10-14-2007, 11:43 AM
Being the great golfer that I am, I write "O.J." on my golf balls. That was I always know which one is mine and when (not if) I hit a house, I blame someone else.

Time to start writing O.J. on all my shell casings. All one needs is reasonable doubt...

metalhead357
10-14-2007, 12:51 PM
Believe it or not some pistols purchased by LEO are for recreational use only. There will be tons of officers with micro stamped brass at ranges.




hmmmmmmmmmmmmm, what about re-loading ANOTHER PERSOMS microstamped case? Could lead to some interesting confusion as to who to arrest if a marked case shows up at a crime scene......

bulgron
10-14-2007, 2:54 PM
So have 1911 purchasing parties.

Get three or four guys together and everyone buys the exact same make and model of the 1911 of their choice. Then everyone starts swapping around firing pins and slides so that nothing matches. Is that a crime? I don't know....

Also, I've read that after 2,500 rounds or so, the microstamping features are all pretty much worn off, right? So buy three cases of ammo, go to the desert/woods, and shoot that gun until you run out of ammo. Be sure to use a brass catcher. Expensive but also kind of fun. And, hey, you didn't EXPLICITLY try to erase your microstamping marks, did you? Naw, you just had a lot of fun firing your gun ... a lot.

Sooo many ways to screw with this law.

But I think the best way forward is to go to court and force LEO to follow the same rules regarding microstamping as the rest of us. After all, think of the children....

hoffmang
10-14-2007, 2:59 PM
This may not be as bad as it seems: http://www.calguns.net/calgunforum/showthread.php?t=72049

-Gene

metalhead357
10-14-2007, 4:19 PM
This may not be as bad as it seems: http://www.calguns.net/calgunforum/showthread.php?t=72049

-Gene



hmmmmmmmmm, I dunno whether to laugh or cry, wait, bail, finally reload or pack it all up and take up fishing:(

and that are transferred by imprinting on each cartridge case when the firearm is fired, provided that the Department of Justice certifies that the technology used to create the imprint is available to more than one manufacturer unencumbered by any patent restrictions. The Attorney General may also approve a method of equal or greater reliability and effectiveness in identifying the specific serial number of a firearm from spent cartridge casings discharged

the bold facinates me as they didn't do too a job updating the immortal list and are NOT gun friendly...... the underlined leave quite a bit of room for unequal interepretation..........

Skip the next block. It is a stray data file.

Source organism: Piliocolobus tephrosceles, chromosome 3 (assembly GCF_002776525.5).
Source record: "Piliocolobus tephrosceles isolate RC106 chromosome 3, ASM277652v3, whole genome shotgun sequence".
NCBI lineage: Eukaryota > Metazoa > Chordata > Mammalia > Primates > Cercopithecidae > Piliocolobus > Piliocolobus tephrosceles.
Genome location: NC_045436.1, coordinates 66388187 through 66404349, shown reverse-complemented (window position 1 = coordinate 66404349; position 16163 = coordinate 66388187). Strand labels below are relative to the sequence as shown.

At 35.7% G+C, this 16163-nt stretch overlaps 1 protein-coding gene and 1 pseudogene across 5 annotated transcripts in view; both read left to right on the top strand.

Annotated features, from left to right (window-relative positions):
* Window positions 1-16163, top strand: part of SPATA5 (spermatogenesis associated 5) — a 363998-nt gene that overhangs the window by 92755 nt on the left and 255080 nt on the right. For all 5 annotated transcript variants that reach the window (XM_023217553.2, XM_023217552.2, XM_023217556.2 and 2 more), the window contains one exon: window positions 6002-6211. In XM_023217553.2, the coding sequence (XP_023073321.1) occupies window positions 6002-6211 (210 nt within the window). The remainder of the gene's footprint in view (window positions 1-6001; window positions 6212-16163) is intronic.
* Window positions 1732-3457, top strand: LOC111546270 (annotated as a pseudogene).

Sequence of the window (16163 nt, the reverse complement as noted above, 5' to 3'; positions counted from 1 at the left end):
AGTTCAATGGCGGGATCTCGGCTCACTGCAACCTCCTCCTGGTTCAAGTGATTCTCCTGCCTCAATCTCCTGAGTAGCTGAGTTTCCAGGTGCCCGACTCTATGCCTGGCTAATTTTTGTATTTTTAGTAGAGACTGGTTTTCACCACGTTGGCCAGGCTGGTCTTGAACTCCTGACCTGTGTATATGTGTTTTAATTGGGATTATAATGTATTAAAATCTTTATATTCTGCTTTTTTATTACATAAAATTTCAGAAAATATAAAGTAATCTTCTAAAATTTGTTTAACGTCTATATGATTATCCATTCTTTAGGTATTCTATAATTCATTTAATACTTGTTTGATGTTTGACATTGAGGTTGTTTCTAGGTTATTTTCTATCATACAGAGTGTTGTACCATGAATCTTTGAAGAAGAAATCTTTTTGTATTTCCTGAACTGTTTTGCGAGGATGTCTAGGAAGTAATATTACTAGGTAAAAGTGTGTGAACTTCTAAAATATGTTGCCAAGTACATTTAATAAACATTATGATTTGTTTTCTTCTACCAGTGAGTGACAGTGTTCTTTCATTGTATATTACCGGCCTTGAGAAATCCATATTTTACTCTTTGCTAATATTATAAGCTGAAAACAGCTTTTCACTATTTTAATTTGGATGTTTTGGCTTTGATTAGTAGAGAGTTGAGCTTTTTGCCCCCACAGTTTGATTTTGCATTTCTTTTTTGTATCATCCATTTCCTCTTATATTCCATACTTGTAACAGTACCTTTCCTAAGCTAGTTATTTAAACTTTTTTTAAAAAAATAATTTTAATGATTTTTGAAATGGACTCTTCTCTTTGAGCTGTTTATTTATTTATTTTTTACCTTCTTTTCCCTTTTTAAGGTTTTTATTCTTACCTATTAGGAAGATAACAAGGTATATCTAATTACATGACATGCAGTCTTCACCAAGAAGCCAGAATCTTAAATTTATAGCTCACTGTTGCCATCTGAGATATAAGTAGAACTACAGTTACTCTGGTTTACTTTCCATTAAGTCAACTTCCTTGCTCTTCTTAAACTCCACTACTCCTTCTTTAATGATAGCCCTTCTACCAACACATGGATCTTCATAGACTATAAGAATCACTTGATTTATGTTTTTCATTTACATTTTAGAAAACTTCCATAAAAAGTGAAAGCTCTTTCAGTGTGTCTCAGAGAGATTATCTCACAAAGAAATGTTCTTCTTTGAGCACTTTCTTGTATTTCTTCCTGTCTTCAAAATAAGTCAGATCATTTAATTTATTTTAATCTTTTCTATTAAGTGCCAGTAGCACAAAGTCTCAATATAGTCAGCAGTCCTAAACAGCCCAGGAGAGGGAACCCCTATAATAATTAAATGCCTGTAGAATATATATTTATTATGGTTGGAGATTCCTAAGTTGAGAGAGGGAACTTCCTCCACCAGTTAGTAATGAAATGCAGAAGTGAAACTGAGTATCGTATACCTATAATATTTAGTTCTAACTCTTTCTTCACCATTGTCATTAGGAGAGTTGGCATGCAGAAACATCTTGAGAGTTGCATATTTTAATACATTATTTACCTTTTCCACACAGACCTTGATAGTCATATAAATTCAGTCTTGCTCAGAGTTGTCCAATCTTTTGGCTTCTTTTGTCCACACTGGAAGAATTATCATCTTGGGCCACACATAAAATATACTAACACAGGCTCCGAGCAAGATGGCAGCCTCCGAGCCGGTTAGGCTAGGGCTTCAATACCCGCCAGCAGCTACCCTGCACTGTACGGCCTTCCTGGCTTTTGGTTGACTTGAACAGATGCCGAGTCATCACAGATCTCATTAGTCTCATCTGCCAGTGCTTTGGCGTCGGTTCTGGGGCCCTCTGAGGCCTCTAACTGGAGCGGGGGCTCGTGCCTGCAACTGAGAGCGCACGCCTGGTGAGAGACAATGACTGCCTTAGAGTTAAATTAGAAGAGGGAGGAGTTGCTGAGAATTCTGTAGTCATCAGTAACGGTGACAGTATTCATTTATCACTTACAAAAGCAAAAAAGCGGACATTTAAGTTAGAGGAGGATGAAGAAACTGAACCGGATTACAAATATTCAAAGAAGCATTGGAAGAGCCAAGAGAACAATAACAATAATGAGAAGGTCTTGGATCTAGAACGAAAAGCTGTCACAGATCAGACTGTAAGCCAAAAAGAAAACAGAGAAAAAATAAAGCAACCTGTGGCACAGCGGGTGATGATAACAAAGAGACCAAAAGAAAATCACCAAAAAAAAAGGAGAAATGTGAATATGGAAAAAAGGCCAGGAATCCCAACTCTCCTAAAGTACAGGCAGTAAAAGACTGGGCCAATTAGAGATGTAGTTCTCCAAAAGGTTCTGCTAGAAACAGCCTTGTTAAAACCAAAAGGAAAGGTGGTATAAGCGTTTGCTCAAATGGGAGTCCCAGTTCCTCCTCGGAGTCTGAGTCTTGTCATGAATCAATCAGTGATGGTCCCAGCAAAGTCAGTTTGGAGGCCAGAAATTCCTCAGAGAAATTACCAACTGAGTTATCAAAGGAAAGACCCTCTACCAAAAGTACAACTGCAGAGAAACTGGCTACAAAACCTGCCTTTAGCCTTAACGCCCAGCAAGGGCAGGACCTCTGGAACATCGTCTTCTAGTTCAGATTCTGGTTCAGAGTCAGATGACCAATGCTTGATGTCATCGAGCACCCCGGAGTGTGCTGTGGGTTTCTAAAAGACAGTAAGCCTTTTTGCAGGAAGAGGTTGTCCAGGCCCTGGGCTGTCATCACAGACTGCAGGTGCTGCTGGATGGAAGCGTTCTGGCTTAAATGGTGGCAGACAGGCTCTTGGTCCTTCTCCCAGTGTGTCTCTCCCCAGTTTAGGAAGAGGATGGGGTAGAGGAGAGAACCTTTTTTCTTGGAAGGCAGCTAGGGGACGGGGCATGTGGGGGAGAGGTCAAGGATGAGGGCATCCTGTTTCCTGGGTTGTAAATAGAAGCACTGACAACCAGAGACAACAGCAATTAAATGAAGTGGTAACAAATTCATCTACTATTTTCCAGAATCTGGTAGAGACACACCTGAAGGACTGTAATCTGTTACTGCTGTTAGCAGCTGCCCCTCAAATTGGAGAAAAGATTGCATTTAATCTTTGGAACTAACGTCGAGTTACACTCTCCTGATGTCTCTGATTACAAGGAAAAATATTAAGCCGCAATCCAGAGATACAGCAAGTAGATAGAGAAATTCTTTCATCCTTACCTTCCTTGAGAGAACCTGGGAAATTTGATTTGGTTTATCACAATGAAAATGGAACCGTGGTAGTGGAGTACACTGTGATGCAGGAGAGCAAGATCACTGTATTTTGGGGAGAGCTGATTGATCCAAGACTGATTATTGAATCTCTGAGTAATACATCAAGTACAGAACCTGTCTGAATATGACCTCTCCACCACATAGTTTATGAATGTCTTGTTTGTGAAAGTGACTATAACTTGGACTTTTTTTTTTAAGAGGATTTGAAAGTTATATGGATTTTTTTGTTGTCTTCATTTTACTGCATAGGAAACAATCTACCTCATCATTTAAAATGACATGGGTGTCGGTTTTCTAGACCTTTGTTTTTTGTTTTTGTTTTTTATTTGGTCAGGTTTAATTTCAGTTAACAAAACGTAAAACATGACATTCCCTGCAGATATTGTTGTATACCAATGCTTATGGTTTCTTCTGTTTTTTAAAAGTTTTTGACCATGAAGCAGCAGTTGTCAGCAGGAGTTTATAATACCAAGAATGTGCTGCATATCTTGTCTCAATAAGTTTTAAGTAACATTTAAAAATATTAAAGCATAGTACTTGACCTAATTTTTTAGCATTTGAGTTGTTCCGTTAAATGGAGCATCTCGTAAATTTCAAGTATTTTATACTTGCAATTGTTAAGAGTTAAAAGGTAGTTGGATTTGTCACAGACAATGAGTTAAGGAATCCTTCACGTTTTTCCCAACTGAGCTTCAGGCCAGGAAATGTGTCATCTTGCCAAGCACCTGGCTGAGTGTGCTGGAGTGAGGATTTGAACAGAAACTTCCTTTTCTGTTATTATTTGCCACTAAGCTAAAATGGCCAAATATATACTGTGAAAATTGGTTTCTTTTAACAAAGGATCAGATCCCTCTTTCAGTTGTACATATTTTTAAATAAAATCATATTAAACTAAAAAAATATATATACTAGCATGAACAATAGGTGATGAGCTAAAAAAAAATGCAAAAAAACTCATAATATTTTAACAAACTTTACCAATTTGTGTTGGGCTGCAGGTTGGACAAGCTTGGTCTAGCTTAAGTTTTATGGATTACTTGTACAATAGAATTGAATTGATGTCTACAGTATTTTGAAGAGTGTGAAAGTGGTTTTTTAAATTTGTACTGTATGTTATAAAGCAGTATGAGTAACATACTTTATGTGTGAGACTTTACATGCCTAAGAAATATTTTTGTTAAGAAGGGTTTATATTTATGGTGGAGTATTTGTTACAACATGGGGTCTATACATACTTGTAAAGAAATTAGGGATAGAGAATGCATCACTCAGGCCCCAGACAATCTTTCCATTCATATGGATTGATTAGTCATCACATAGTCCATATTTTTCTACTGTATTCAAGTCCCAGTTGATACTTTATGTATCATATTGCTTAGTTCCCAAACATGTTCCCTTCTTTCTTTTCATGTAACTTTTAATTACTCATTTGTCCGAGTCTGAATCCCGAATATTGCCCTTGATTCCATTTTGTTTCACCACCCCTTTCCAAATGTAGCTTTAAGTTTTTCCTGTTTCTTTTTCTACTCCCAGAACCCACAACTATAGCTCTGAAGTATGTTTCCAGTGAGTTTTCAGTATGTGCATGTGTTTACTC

Lawsuits await..................May the attorney's tear this one law a new one, leave the carcass for the vultures....and the ice weasels who come out at night............

Prc329
10-14-2007, 5:00 PM
hmmmmmmmmm, I dunno whether to laugh or cry, wait, bail, finally reload or pack it all up and take up fishing:(



the bold facinates me as they didn't do too a job updating the immortal list and are NOT gun friendly...... the underlined leave quite a bit of room for unequal interepretation..........

Lawsuits await..................May the attorney's tear this one law a new one, leave the carcass for the vultures....and the ice weasels who come out at night............

So if I am reading that right, the maker of this technology can not profit from it?

hoffmang
10-14-2007, 6:34 PM
Basically, yes.

-Gene

SemiAutoSam
10-14-2007, 6:40 PM
State law trumps US Patent law ?

Basically, yes.

-Gene

hoffmang
10-14-2007, 7:11 PM
State law trumps US Patent law ?

Nope. Its more a pragmatic statement. If the guy can assert his patent then CA can't require firearms to have the technology. It's a chicken and egg problem.

-Gene

Prc329
10-14-2007, 7:25 PM
Criminals don't follow the law, hence the name criminal. They don't buy a gun legally. They usually buy stolen guns and in the rare occasion straw purchase. Criminals aren't smart enough to think about picking up brass or file off the micro stamp. Hence the reason they are criminals. If they had the intelligence to keep up on the laws they would have decent jobs like all of us.

This is what will happen. About 2025 when the first micro stamping guns go into circulation and is stolen, a murder will be committed that is never solved. The police will spend millions in man hours and money to track down the owner who's gun was stolen. Then spend another few million to fight the lawsuit or to settle out of court.

No more murders will be solved but they will have successfully cost a few gun makers to leave the state and cause a couple of smaller police agencies to have to close and the sheriffs to move in.

RRangel
10-14-2007, 8:30 PM